· (1) Yagna (Sacrifice): We are required to perform five types of yagnas to free ourselves from attachment to action. The word ‘yagna’ does not just mean fire sacrifice. There are five types of yagna, which are brahma yagna, dev yagna, pitru yagna, bhoot yagna and manushya yagna. Brahma yagna is carried out by studying the scriptures. Dev yagna is performed by making efforts to preserve nature. Pitru yagna is performed by having respect and carrying on the good work of our elders and predecessors. Bhoot yagna and manushya yagna are performed by performing service to all living beings.

· (2) Sanskars (sacred sacraments): There are 16 sanskars in the Hindu faith, from birth to death. The word ‘sanskar‘ means culture. These ceremonies are aimed at making us cultured and closer to God.

· (3) Varna vyavastha (division of labour): There is a division of labour in society according to out nature and actions (varna). Many misconceptions have arisen as people believe varna is decided from birth. This is not so. Varna is classified according to out nature and actions.

· (4) Punarjanma (Reincarnation): Hindus believe in re-incarnation. Humans have to take birth according to their actions karma. God also takes avatars, but only due to His grace and compassion for us, not due to any force or consequence.

· (5) Purusharths: Hinduism has four purusharths: dharma (righteousness), artha (wealth), kam (legitimate desires) and moksha (salvation). Hindu philosophy states that we should aim to earn wealth and achieve out legitimate desires within the boundaries of dharma with the aim of achieving moksha.

Saturday, 4th June

Visits: Shree Hindu Mandir, Shree Ram Mandir & Shrinathji Haveli

Bhaishri began the day by visiting some of the temples in Leicester. All each place there was a small congregation of people who had come to meet Bhaishri. The trustees and committee members of each temple told Bhaishri of the work they had been doing and plans for future projects. Bhaishri placed great emphasis on encouraging youth to also take an active role in the management and decision policies in the temples and requested the elders to support youth activities financially as well as morally.

Discourse: Shree Sanatan Mandir, Leicester

In the evening, Bhaishri visited the Shree Sanatan Mandir, one of the most popular and biggest temples in Leicester. Here, Bhaishri first conducted a special ‘Rudra Abhishek‘. In his discourse to an audience of over 1,200 people, Bhaishri spoke of importance of conducting pujas at sandhya times:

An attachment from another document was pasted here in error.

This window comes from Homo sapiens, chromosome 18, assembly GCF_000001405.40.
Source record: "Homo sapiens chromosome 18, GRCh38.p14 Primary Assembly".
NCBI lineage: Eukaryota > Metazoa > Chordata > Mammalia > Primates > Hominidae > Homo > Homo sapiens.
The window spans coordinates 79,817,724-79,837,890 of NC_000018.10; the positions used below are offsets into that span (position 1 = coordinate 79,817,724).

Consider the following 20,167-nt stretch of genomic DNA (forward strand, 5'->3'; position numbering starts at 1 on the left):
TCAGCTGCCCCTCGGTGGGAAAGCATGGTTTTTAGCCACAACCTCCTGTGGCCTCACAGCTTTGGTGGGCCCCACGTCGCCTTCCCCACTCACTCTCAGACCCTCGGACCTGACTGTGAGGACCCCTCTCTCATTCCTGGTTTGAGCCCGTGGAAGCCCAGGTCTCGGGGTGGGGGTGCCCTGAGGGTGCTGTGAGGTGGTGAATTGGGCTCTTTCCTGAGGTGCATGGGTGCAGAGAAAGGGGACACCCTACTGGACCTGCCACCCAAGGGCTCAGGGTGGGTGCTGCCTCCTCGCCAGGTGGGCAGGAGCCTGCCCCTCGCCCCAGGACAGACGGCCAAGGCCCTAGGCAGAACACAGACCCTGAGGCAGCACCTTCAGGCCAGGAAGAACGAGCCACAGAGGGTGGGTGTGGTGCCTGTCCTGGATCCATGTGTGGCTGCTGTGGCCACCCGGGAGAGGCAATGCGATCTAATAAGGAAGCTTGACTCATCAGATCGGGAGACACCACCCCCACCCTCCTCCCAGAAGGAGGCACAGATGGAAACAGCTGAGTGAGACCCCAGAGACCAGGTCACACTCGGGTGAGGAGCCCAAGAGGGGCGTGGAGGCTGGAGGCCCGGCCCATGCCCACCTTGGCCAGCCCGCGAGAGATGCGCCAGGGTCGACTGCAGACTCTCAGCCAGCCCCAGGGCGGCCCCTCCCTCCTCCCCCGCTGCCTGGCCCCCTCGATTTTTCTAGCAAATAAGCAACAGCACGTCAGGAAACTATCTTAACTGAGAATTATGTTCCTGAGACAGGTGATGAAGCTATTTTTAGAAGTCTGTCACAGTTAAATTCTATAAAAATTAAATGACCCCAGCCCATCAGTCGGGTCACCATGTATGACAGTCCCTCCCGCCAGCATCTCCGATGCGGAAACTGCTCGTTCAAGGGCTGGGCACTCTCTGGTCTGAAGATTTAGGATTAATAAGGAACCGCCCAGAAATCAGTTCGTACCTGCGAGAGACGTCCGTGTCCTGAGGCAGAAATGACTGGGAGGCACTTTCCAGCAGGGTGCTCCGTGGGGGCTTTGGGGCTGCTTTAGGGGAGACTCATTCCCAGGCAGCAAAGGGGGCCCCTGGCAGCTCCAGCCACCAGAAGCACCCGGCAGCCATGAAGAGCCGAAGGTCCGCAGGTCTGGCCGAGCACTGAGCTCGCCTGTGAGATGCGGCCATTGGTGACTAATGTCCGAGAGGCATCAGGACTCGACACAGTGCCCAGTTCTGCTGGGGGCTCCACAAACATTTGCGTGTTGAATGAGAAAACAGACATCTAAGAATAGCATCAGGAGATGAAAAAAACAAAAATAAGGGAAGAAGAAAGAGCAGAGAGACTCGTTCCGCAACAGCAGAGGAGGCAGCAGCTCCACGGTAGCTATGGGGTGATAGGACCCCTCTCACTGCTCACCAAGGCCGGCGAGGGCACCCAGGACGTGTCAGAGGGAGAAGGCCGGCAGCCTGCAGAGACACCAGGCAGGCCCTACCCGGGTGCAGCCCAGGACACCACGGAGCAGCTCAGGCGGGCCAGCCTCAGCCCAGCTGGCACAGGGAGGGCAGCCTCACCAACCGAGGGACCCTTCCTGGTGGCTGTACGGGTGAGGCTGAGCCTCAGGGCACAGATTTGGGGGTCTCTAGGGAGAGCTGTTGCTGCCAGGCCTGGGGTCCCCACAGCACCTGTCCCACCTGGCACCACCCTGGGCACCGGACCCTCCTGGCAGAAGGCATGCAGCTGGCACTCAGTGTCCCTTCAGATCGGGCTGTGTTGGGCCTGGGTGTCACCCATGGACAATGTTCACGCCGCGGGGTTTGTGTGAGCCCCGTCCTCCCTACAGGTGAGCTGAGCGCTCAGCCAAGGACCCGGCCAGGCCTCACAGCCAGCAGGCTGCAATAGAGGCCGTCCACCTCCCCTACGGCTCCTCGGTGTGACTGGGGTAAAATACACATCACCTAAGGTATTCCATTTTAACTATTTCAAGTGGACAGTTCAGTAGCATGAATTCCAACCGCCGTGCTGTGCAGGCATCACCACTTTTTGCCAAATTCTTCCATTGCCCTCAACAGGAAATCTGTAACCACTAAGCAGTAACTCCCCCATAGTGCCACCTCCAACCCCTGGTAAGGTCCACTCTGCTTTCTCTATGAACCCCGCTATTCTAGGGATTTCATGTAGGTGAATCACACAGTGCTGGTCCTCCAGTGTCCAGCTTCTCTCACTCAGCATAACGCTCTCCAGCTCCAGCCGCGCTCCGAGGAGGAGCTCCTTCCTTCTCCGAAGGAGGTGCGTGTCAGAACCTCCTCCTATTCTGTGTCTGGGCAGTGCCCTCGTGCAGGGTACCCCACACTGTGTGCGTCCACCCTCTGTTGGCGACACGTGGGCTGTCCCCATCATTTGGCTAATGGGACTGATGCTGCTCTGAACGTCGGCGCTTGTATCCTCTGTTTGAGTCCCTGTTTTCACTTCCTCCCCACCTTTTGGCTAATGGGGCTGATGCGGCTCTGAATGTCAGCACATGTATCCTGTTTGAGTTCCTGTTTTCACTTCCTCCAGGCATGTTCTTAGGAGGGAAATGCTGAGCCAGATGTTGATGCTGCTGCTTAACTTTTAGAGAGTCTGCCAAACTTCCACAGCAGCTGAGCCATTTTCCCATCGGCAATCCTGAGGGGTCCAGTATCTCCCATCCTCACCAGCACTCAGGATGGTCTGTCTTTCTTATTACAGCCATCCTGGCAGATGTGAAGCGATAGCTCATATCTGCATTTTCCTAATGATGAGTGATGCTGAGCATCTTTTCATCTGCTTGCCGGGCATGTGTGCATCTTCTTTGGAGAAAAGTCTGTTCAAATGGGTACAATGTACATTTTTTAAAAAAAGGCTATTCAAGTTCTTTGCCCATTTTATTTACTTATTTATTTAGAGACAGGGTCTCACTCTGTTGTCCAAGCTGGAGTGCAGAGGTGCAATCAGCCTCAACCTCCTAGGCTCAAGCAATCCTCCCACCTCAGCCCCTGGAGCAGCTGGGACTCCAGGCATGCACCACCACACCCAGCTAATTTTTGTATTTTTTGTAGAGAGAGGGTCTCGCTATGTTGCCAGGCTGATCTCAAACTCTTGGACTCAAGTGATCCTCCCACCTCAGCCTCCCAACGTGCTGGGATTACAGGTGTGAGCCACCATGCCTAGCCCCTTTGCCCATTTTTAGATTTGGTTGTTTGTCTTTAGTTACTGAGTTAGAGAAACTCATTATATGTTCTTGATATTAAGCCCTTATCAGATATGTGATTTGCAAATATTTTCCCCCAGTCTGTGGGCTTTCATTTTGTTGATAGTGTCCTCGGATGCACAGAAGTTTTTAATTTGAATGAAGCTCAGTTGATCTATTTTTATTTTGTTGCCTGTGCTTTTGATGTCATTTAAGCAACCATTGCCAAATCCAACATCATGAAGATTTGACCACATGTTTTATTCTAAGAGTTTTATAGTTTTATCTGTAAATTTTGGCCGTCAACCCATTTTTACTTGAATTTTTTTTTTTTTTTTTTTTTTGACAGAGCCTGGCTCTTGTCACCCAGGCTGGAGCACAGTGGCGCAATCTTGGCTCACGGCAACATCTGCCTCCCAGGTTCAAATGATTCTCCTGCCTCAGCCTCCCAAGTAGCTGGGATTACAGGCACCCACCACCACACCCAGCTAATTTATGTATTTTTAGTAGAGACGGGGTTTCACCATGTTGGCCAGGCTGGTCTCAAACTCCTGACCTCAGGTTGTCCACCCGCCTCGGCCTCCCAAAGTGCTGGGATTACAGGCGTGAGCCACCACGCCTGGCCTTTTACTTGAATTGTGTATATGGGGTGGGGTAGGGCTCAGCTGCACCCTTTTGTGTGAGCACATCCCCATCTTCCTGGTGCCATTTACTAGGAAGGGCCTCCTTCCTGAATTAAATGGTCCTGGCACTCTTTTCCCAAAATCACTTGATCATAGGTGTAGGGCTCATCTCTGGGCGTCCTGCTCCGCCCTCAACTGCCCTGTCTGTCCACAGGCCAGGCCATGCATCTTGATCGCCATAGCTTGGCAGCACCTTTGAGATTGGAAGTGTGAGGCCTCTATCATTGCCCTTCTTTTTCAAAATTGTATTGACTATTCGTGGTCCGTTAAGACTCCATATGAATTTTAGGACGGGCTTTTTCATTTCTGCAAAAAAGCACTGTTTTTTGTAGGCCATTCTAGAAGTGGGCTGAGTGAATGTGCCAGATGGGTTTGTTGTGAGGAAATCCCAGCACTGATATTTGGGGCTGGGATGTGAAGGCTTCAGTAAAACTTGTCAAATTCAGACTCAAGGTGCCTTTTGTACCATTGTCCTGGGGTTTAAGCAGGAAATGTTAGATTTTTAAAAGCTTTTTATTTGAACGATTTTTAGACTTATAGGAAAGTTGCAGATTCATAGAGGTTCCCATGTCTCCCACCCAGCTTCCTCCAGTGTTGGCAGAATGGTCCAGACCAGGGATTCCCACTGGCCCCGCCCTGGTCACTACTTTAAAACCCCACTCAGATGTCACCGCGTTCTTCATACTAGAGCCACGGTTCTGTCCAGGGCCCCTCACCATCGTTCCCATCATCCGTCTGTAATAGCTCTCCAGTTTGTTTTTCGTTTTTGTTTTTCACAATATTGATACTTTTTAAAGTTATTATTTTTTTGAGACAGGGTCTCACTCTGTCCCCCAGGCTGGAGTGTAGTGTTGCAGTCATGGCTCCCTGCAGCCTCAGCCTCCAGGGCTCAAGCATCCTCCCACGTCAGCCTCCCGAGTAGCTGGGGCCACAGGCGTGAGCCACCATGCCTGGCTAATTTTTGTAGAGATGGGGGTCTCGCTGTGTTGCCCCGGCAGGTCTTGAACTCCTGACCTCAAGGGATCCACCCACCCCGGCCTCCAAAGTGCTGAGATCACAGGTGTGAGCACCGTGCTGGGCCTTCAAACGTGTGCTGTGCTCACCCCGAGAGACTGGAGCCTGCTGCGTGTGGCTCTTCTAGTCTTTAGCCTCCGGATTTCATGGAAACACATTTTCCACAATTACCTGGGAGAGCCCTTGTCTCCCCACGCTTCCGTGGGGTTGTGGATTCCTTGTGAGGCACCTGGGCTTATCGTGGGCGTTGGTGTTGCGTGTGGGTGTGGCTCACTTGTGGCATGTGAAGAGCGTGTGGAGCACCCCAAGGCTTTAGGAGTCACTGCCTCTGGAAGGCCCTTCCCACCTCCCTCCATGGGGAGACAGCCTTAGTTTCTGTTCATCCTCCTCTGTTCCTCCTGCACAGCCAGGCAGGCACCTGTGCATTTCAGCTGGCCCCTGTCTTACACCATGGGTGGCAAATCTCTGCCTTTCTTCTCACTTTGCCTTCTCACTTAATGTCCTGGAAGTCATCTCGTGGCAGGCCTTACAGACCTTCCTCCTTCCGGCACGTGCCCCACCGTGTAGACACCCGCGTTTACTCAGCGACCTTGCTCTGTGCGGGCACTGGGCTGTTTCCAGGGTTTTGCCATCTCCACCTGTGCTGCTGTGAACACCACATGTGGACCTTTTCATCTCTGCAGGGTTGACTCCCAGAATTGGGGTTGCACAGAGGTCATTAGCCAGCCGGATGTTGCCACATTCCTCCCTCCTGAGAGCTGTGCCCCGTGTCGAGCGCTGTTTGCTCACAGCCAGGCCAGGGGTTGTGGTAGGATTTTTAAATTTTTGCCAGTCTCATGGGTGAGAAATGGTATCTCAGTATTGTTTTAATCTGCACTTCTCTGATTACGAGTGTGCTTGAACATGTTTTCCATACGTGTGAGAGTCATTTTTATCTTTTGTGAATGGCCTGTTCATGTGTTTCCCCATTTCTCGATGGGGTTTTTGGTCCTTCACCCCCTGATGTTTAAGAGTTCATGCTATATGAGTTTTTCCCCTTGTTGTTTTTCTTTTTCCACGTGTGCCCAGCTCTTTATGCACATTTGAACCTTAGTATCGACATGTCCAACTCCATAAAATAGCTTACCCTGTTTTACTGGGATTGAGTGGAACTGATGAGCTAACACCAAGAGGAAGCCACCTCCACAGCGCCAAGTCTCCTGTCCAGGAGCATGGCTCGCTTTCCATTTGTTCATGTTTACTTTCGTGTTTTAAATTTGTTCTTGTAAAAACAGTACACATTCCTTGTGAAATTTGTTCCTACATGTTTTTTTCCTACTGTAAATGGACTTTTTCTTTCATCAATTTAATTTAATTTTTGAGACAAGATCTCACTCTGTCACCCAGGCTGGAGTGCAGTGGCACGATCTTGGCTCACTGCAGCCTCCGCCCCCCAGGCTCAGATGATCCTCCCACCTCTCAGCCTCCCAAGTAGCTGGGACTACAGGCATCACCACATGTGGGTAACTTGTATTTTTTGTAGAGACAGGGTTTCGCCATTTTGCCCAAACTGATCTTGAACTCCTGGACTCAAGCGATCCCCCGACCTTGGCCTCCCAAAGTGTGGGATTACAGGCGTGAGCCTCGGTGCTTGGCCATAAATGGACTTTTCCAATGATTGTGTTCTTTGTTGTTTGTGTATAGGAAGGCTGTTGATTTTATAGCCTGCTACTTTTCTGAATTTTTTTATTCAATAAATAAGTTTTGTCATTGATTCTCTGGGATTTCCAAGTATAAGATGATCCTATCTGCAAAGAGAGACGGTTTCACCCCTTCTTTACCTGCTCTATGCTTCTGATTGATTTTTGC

· Dawn and dusk (sandhya) are very important times of the day. At dusk, it is believed that Shivji and Parvati are present in the skies as witnesses to our actions. This time should therefore be used for prayers or worship rather than for pleasure. People often use their evenings to go to the cinema, restaurant etc. This is not a productive use of this time.

· At Sandhya time, it is said that our mind and intellect are weak. This is because the deities that control the mind and intellect, namely Chandra (Moon) and Surya (Sun) are not at full strength at these times. These times of the day should therefore be used to worship God and to focus the mind and intellect. If our actions become centred on God, then each and every action we perform will be worship of God.

Discourse: Shree Jalaram Mandir, Leicester

After a full day of visits, Bhaishri gave a final discourse at the Shree Jalaram Mandir. Bhaishri commented on the beauty and architecture of the temple and chose to speak on the topic of Jalaram Bapa’s paghadi (turban) and lakadi (stick).

· Tulsidasji states in the Ramcharitmanas:

ek ghadi adhi ghadi adhi me puni aadh, tulsi sangat sadhu ki, katai koti apraadh

This means that even if we dedicate a very small amount of time daily for God, that we can be successful in realising God. If we do not have a ‘ghadi’ (24 minutes), then we should dedicate ‘adhi-ghadi’ (12 minutes), and even if this isn’t possible then we should devote ‘pa-ghadi‘ (6 minutes) each day. Tulsidasji states that even if we spend 6 minutes every day in worship of God, then our sins can be destroyed. Jalaram Bapa’s paghadi (turban) should constantly remind us of the ‘pa-ghadi‘ (6 minutes) we should dedicate to God.

· Jalaram Bapa also has a lakadi (stick) in his hand to prod us, prevent us from falling asleep and to stop us from straying from the path of spirituality. This is the job of a guru. A guru is someone who will give us the directions and means by which we can reach God. A sadguru is far superior in that He will take us to our destination and place our hand directly in God’s hand.